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International Journal of Photoenergy
Volume 2012, Article ID 743608, 7 pages
Research Article

Surface Texturing with Hemispherical Cavities to Improve Efficiency in Silicon Solar Cells

1OptMA Lab, Department of Electrical Engineering, Universidade Federal de Minas Gerais, Avenida Antônio Carlos, 6627, 31270-010 Belo Horizonte, MG, Brazil
2Secretaria Municipal de Obras e Infraestrutura, Prefeitura Municipal de Belo Horizonte, Avenida do Contorno, 5454, 30110-100 Belo Horizonte, MG, Brazil

Received 31 August 2011; Revised 3 November 2011; Accepted 14 November 2011

Academic Editor: Stephen Bremner

Copyright © 2012 D. W. de Lima Monteiro et al. This is an open access article distributed under the Creative Commons Attribution License, which permits unrestricted use, distribution, and reproduction in any medium, provided the original work is properly cited.


Improvement of solar-cell efficiency at a minimum possible cost addition is constantly sought, and this is often achieved at incremental percentage steps. Among a number of alternatives, antireflective coatings and surface texturing are the most prominent. This paper presents an alternative texturing method of crystalline silicon in an attempt to improve the efficiency of photon transmission through the surface and collection in the bulk. The method relies on anisotropic etching of bulk silicon and requires only a single oxide mask and two etching steps with a KOH or TMAH aqueous solution. The surface texture consists of smooth hemispherical cavities, which do not demand a lithographic mask or intricate technology processes to obtain the hemispherical cavities. This method can be applied to increase the profile area of the originally flat frontal surface exposed to light and consequently increase the effective width of the depletion region. The latter implies a higher probability of photon collection, contributing to the improvement of the conversion efficiency of the device. The textured nontilted silicon solar-cell transmittance under small solar incidence angles at dawn and sunset is improved compared to a flat surface, increasing the photocurrent.

1. Introduction

Very often texturing is employed to increase the solar-cell surface area [1, 2]. In some methods, based on inverted pyramids or laser-induced cone-shaped pillars, internal optical confinement of long-wavelength photons can be enhanced by light trapping [3, 4]. Other methods employ parasitic hillocks originating from sticking H2 bubbles and precipitates, especially in low-concentration etching solutions [5]. More recently, nanostructures and wires have been proposed [6, 7].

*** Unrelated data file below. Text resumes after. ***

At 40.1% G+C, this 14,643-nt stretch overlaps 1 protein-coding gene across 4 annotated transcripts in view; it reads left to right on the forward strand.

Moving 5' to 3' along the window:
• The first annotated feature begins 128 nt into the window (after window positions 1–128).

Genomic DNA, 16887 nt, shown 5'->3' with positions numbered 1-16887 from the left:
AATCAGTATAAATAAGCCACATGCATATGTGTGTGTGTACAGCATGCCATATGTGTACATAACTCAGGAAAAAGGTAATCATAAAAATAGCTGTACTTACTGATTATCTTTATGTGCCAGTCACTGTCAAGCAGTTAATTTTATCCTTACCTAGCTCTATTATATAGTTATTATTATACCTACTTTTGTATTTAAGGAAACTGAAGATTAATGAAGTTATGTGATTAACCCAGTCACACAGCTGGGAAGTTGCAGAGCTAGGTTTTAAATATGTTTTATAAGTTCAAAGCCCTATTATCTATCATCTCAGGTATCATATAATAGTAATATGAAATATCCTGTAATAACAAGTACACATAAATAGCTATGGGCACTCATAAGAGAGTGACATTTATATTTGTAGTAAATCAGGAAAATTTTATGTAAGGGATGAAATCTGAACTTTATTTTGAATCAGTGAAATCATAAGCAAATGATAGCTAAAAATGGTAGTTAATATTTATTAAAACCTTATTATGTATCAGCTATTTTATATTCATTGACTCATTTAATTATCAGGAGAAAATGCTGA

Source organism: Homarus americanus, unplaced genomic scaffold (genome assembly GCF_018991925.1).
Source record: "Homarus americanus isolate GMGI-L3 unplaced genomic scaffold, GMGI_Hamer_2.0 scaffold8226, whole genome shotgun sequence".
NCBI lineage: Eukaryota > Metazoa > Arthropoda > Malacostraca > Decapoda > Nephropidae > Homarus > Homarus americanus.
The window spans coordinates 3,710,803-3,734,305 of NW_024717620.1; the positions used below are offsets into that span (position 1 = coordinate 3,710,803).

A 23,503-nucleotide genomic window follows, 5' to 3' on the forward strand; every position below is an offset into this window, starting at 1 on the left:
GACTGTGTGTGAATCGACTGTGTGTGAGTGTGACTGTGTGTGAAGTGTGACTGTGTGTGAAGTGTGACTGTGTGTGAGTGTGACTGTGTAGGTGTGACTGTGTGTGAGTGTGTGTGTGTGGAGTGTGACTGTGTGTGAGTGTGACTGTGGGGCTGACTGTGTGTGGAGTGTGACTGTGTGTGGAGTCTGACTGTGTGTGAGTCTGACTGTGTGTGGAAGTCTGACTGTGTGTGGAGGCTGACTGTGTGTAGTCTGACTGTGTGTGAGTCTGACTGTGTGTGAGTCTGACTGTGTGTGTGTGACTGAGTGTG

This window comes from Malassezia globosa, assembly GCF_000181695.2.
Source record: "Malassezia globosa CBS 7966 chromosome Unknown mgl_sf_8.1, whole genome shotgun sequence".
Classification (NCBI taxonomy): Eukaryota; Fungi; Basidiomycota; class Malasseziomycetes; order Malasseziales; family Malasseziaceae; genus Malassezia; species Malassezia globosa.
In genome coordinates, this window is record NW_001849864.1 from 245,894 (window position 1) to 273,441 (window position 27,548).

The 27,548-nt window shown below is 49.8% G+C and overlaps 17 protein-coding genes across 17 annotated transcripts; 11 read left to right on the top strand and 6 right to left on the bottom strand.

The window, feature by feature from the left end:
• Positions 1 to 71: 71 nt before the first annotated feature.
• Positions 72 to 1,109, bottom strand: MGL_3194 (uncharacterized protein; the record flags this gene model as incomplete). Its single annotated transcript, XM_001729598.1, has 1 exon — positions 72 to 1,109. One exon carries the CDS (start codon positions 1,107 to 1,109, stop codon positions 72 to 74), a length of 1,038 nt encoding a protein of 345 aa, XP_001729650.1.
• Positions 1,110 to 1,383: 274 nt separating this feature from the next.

The overall efficiency of a solar cell also depends on several aspects, among which, the composition of the semiconductor, temperature, contacts and metallization, antireflection coatings (ARC) type, doping concentration and topology of the cell layers, and encapsulation. As is widely known, silicon is predominantly used for the manufacture of photovoltaic cells because it is abundant in nature, processing technologies are mature and the energy bandgap is compatible with most of the solar spectrum. Nowadays, the world production of solar cells is largely concentrated in multi/micro/polycrystalline (m-Si, μ-Si, p-Si) and monocrystalline silicon (c-Si), with the latter featuring the highest efficiencies.

We present a method to texture the silicon surface to improve optical transmittance into the cell, especially at low sun-elevation angles. In this method a mesh of pyramidal pits in silicon gradually evolves into a mesh of hemispherical cavities by means of a single-step anisotropic etching with a KOH aqueous solution [8]. The method was initially proposed for the fabrication of micromirrors and arbitrarily shaped optical surfaces [8, 9]. The cross-disciplinary concept for texturing originated from our previous experience with the method for the latter applications.